10 Sites and Services That Will Matter in 2010
A year ago, I chose ten sites and services to watch in 2009. Of those ten--TV.com, Qik, Boxee, Loopt, Blip.fm, Power.com, Tweetag, Hi5, Tripit, and BlackBerry AppWorld--only Boxee and (to a lesser extent) Blip.fm became well-known names in the past 12 months. According to Web-analytics company Alexia, though, Tripit and Qik saw significant growth in 2009, and Qik's time in the sun may still be coming. Truth is, the past 12 months were a tough time for any new site or service to find its legs--just staying alive was doing pretty good.
So I'll give myself a score of 20 percent for last year. But this year will be different--I've gone for some safer bets this time. My picks for 2010 include Websites, Web services, and mobile sites; since so many sites and services now run on desktops and on mobile platforms, it seems pointless to make a distinction. I did not, however, select any mobile apps, which I still consider a different category. With that in mind, here are the sites and services that I think have a decent shot of leaping into the limelight during 2010.
1. Fancast Xfinity TV
After a long period of talking about it, Comcast has finally released a Web-based version of its cable TV programming. With its new service, Fancast Xfinity TV, you can watch your cable shows on your PC, on demand. The service rolled out to two high-end package groups last week, and right now offers about 2000 hours of TV and movie programming. I expect the service to extend to subscribers of less-expensive cable packages next year, and to add progressively more content.
I've been waiting for Comcast to get its game on with this product, simply because the company is well positioned with content owners (studios and the like) to put out a lot of Web video--all searchable and on demand. Fancast Xfinity TV could evolve into the place on the Web where you have the best chance of finding something to watch when you don't know exactly what you want to watch.
Early tests of the new service show a dearth of searchable content (Comcast had to get permission from each and every content partner to include their shows in the service), and that it's a little tough to use, but I expect those problems to go away -- the first one quickly, the second one gradually.
When Bing appeared in mid-2009, many people were skeptical. We wondered if Microsoft had the vision and talent to take on Google. The Google approach to search had, for most people, become the de facto standard, and had gone pretty much unquestioned. But Bing has proved itself by reworking many aspects of search, offering image search and viewing, adding the ability to search Twitter tweets, and even integrating search results from semantic search engine Wolfram Alpha.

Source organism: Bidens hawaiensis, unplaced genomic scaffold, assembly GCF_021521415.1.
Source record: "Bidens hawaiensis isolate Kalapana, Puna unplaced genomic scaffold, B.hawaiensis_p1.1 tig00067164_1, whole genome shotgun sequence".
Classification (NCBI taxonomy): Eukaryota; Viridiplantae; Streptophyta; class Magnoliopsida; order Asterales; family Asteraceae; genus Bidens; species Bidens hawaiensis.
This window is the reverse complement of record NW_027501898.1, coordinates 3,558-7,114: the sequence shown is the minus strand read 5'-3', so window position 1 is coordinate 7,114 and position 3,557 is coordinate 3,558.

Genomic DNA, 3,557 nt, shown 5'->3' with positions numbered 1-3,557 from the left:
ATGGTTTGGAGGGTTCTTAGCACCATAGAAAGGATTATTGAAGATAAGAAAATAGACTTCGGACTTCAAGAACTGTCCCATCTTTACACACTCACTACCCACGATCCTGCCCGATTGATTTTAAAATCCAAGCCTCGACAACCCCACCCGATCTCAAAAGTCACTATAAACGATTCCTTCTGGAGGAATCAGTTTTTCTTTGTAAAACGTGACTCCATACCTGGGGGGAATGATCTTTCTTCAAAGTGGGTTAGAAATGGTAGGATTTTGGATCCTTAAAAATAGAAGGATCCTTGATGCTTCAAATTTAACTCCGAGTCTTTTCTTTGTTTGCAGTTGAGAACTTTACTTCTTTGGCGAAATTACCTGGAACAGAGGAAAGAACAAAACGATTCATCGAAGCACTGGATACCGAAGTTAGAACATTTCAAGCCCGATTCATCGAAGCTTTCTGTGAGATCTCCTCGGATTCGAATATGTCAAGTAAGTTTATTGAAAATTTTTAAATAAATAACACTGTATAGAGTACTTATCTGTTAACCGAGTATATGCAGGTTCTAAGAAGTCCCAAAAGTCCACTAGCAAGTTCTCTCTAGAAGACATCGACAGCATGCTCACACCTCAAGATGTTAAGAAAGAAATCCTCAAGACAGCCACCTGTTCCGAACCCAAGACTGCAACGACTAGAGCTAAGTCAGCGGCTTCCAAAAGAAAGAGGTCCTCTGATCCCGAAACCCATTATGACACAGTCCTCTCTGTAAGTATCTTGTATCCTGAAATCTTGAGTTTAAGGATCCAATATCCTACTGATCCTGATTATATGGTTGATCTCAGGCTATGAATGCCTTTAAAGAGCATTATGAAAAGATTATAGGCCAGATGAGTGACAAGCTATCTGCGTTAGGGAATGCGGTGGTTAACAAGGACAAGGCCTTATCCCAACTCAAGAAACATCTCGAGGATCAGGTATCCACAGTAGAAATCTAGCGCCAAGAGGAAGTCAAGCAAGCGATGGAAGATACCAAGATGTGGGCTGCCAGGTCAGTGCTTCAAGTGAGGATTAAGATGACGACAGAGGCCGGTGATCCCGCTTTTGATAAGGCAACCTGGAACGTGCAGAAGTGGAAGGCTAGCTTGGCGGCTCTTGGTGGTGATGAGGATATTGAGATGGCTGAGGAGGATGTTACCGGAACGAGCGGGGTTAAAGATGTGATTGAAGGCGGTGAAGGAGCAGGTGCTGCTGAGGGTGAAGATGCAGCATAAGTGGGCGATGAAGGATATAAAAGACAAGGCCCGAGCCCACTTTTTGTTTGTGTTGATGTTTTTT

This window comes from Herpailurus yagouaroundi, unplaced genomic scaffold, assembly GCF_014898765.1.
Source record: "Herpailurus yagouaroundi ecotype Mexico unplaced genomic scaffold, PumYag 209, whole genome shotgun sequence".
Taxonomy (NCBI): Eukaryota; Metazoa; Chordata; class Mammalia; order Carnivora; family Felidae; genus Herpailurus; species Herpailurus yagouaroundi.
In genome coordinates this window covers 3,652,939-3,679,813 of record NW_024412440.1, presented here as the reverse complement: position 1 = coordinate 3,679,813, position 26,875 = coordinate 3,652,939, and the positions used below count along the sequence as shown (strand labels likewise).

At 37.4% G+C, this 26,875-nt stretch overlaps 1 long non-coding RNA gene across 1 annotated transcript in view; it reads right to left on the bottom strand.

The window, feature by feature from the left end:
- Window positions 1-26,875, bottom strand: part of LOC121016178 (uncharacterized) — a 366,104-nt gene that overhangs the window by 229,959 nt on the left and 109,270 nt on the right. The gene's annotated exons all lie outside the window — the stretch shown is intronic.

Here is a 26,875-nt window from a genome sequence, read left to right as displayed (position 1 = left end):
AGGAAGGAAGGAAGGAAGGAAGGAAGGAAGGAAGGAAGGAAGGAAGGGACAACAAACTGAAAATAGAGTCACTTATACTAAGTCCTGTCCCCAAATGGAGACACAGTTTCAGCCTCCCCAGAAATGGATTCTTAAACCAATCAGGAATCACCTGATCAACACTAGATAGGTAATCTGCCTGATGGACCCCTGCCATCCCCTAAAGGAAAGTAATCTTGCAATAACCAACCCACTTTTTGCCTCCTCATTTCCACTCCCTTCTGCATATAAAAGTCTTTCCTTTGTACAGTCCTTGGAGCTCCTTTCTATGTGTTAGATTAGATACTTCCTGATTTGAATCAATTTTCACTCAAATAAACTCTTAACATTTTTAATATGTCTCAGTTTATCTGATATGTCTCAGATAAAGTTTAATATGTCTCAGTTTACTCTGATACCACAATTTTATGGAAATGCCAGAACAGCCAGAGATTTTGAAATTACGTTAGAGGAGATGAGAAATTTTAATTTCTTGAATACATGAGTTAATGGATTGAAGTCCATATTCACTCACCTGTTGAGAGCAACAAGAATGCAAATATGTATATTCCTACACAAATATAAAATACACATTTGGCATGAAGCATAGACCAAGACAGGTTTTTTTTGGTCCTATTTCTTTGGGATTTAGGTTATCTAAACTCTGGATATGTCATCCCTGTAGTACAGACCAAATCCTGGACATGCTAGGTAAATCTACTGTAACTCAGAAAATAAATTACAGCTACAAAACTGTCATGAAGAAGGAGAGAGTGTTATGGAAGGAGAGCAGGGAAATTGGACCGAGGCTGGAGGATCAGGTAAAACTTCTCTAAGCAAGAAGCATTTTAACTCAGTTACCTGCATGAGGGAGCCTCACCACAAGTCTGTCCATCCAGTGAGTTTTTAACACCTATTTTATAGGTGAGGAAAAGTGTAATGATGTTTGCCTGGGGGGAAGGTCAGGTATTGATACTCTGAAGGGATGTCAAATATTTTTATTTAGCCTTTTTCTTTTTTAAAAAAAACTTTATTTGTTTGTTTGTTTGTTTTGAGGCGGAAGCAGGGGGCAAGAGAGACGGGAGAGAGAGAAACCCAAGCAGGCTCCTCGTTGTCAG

After Bing's release the site quickly captured a sizable share of Web searches, becoming a legitimate competitor to Google. Though Google is still far ahead with better than 70 percent of all searches, Bing's share continues to rise: Today, Bing gets about 10 percent of Web searches.
I believe Bing's star is still rising. This year, look for Bing to make a serious run at Google in Web search. Remember, too, that Microsoft Office 2010 will be offering Web-based components at Windows Live, which will draw a lot of users--and many of them will be doing searches.
3. Android Market
Today you'll find the Android operating system inside only 3.5 percent of smartphones worldwide. But Gartner says that Android will be the second most popular smartphone OS in the world by 2012, behind the iPhone OS. Though only 10 Android phones saw release in 2009, CCS Insight says that about 50 new Android phones will appear in 2010. Judging by the excitement among phone makers and app developers over Android, even those projections might prove conservative. And the excitement will spread to consumers within the next year.
All of that adds up to one thing: a whole lot of people looking for a whole lot of apps for their Android phones. For the most part they'll get their apps at the Android Market. The Market currently provides only about 20,000 apps, far less than the iPhone store's 85,000 offerings, but that too will change, fast.
If Grooveshark's growth over the past two quarters is any indication of its trajectory in the new year, 2010 should be a groovy time for the young music site. What's the hook? You can go to Grooveshark and play, for free and in reasonably high fidelity, pretty much any song you can think to search for. In addition to making your own playlists, you can network with other Grooveshark members and learn about new music from people you consider (or come to consider) "taste makers." You can upload your own music to share with other listeners, and when somebody else buys a song that you’ve uploaded, you get credited.